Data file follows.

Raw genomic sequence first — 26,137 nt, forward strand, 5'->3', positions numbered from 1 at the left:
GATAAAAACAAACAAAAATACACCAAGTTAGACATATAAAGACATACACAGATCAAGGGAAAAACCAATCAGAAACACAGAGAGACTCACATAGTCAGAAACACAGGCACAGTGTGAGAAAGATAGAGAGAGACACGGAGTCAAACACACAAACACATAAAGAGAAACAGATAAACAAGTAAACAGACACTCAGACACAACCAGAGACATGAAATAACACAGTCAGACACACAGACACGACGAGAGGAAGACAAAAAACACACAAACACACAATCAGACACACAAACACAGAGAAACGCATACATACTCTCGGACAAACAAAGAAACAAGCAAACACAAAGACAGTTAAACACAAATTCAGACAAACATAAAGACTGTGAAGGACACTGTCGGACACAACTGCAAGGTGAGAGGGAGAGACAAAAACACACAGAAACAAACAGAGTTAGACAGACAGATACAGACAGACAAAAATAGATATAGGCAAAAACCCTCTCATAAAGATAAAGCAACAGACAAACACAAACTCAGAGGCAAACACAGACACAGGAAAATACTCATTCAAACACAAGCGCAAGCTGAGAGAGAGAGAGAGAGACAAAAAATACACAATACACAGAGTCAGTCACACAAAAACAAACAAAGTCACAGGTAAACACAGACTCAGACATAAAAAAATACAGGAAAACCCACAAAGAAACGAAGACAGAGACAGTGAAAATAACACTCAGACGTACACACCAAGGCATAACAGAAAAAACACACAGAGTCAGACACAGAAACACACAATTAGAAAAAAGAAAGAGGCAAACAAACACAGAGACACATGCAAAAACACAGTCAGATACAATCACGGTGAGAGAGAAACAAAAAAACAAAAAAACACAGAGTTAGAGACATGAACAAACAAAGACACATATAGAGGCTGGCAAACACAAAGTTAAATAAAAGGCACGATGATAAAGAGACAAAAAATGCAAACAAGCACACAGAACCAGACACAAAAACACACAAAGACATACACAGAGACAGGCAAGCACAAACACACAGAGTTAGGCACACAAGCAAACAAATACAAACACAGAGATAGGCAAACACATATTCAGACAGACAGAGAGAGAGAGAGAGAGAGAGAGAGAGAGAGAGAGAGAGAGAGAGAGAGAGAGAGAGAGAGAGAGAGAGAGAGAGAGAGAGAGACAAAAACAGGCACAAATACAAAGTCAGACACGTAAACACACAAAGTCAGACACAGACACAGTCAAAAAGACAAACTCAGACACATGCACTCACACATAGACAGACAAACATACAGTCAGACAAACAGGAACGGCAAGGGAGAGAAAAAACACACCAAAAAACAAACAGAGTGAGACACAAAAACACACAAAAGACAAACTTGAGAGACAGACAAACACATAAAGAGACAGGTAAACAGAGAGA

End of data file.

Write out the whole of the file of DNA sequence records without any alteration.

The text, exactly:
Raw genomic sequence first — 26,137 nt, forward strand, 5'->3', positions numbered from 1 at the left:
GATAAAAACAAACAAAAATACACCAAGTTAGACATATAAAGACATACACAGATCAAGGGAAAAACCAATCAGAAACACAGAGAGACTCACATAGTCAGAAACACAGGCACAGTGTGAGAAAGATAGAGAGAGACACGGAGTCAAACACACAAACACATAAAGAGAAACAGATAAACAAGTAAACAGACACTCAGACACAACCAGAGACATGAAATAACACAGTCAGACACACAGACACGACGAGAGGAAGACAAAAAACACACAAACACACAATCAGACACACAAACACAGAGAAACGCATACATACTCTCGGACAAACAAAGAAACAAGCAAACACAAAGACAGTTAAACACAAATTCAGACAAACATAAAGACTGTGAAGGACACTGTCGGACACAACTGCAAGGTGAGAGGGAGAGACAAAAACACACAGAAACAAACAGAGTTAGACAGACAGATACAGACAGACAAAAATAGATATAGGCAAAAACCCTCTCATAAAGATAAAGCAACAGACAAACACAAACTCAGAGGCAAACACAGACACAGGAAAATACTCATTCAAACACAAGCGCAAGCTGAGAGAGAGAGAGAGAGACAAAAAATACACAATACACAGAGTCAGTCACACAAAAACAAACAAAGTCACAGGTAAACACAGACTCAGACATAAAAAAATACAGGAAAACCCACAAAGAAACGAAGACAGAGACAGTGAAAATAACACTCAGACGTACACACCAAGGCATAACAGAAAAAACACACAGAGTCAGACACAGAAACACACAATTAGAAAAAAGAAAGAGGCAAACAAACACAGAGACACATGCAAAAACACAGTCAGATACAATCACGGTGAGAGAGAAACAAAAAAACAAAAAAACACAGAGTTAGAGACATGAACAAACAAAGACACATATAGAGGCTGGCAAACACAAAGTTAAATAAAAGGCACGATGATAAAGAGACAAAAAATGCAAACAAGCACACAGAACCAGACACAAAAACACACAAAGACATACACAGAGACAGGCAAGCACAAACACACAGAGTTAGGCACACAAGCAAACAAATACAAACACAGAGATAGGCAAACACATATTCAGACAGACAGAGAGAGAGAGAGAGAGAGAGAGAGAGAGAGAGAGAGAGAGAGAGAGAGAGAGAGAGAGAGAGAGAGAGAGAGAGAGAGAGAGACAAAAACAGGCACAAATACAAAGTCAGACACGTAAACACACAAAGTCAGACACAGACACAGTCAAAAAGACAAACTCAGACACATGCACTCACACATAGACAGACAAACATACAGTCAGACAAACAGGAACGGCAAGGGAGAGAAAAAACACACCAAAAAACAAACAGAGTGAGACACAAAAACACACAAAAGACAAACTTGAGAGACAGACAAACACATAAAGAGACAGGTAAACAGAGAGA